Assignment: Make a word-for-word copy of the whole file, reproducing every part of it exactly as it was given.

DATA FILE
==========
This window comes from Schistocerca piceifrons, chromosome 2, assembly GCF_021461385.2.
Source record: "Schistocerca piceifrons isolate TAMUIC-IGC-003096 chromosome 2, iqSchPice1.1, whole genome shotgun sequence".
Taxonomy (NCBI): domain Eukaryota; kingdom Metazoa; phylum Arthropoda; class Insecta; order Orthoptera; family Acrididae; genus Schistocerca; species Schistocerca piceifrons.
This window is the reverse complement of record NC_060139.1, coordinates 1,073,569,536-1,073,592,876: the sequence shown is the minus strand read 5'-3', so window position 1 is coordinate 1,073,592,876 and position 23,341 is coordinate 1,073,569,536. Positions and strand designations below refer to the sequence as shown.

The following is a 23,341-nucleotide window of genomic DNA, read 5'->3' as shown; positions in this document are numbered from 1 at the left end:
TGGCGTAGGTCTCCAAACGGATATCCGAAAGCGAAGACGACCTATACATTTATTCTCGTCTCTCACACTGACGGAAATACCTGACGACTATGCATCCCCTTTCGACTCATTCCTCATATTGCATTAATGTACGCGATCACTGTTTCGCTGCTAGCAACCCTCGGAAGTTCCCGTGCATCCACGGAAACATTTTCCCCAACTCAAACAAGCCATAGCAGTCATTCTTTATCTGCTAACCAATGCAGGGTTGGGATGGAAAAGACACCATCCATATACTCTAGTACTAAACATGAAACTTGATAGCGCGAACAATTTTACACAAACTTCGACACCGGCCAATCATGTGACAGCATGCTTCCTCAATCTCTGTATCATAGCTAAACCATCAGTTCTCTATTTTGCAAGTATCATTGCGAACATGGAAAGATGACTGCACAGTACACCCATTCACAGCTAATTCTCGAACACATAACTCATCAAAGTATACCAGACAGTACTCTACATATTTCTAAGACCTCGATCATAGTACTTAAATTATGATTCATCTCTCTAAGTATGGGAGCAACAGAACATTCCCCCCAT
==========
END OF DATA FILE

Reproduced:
This window comes from Schistocerca piceifrons, chromosome 2, assembly GCF_021461385.2.
Source record: "Schistocerca piceifrons isolate TAMUIC-IGC-003096 chromosome 2, iqSchPice1.1, whole genome shotgun sequence".
Taxonomy (NCBI): domain Eukaryota; kingdom Metazoa; phylum Arthropoda; class Insecta; order Orthoptera; family Acrididae; genus Schistocerca; species Schistocerca piceifrons.
This window is the reverse complement of record NC_060139.1, coordinates 1,073,569,536-1,073,592,876: the sequence shown is the minus strand read 5'-3', so window position 1 is coordinate 1,073,592,876 and position 23,341 is coordinate 1,073,569,536. Positions and strand designations below refer to the sequence as shown.

The following is a 23,341-nucleotide window of genomic DNA, read 5'->3' as shown; positions in this document are numbered from 1 at the left end:
TGGCGTAGGTCTCCAAACGGATATCCGAAAGCGAAGACGACCTATACATTTATTCTCGTCTCTCACACTGACGGAAATACCTGACGACTATGCATCCCCTTTCGACTCATTCCTCATATTGCATTAATGTACGCGATCACTGTTTCGCTGCTAGCAACCCTCGGAAGTTCCCGTGCATCCACGGAAACATTTTCCCCAACTCAAACAAGCCATAGCAGTCATTCTTTATCTGCTAACCAATGCAGGGTTGGGATGGAAAAGACACCATCCATATACTCTAGTACTAAACATGAAACTTGATAGCGCGAACAATTTTACACAAACTTCGACACCGGCCAATCATGTGACAGCATGCTTCCTCAATCTCTGTATCATAGCTAAACCATCAGTTCTCTATTTTGCAAGTATCATTGCGAACATGGAAAGATGACTGCACAGTACACCCATTCACAGCTAATTCTCGAACACATAACTCATCAAAGTATACCAGACAGTACTCTACATATTTCTAAGACCTCGATCATAGTACTTAAATTATGATTCATCTCTCTAAGTATGGGAGCAACAGAACATTCCCCCCAT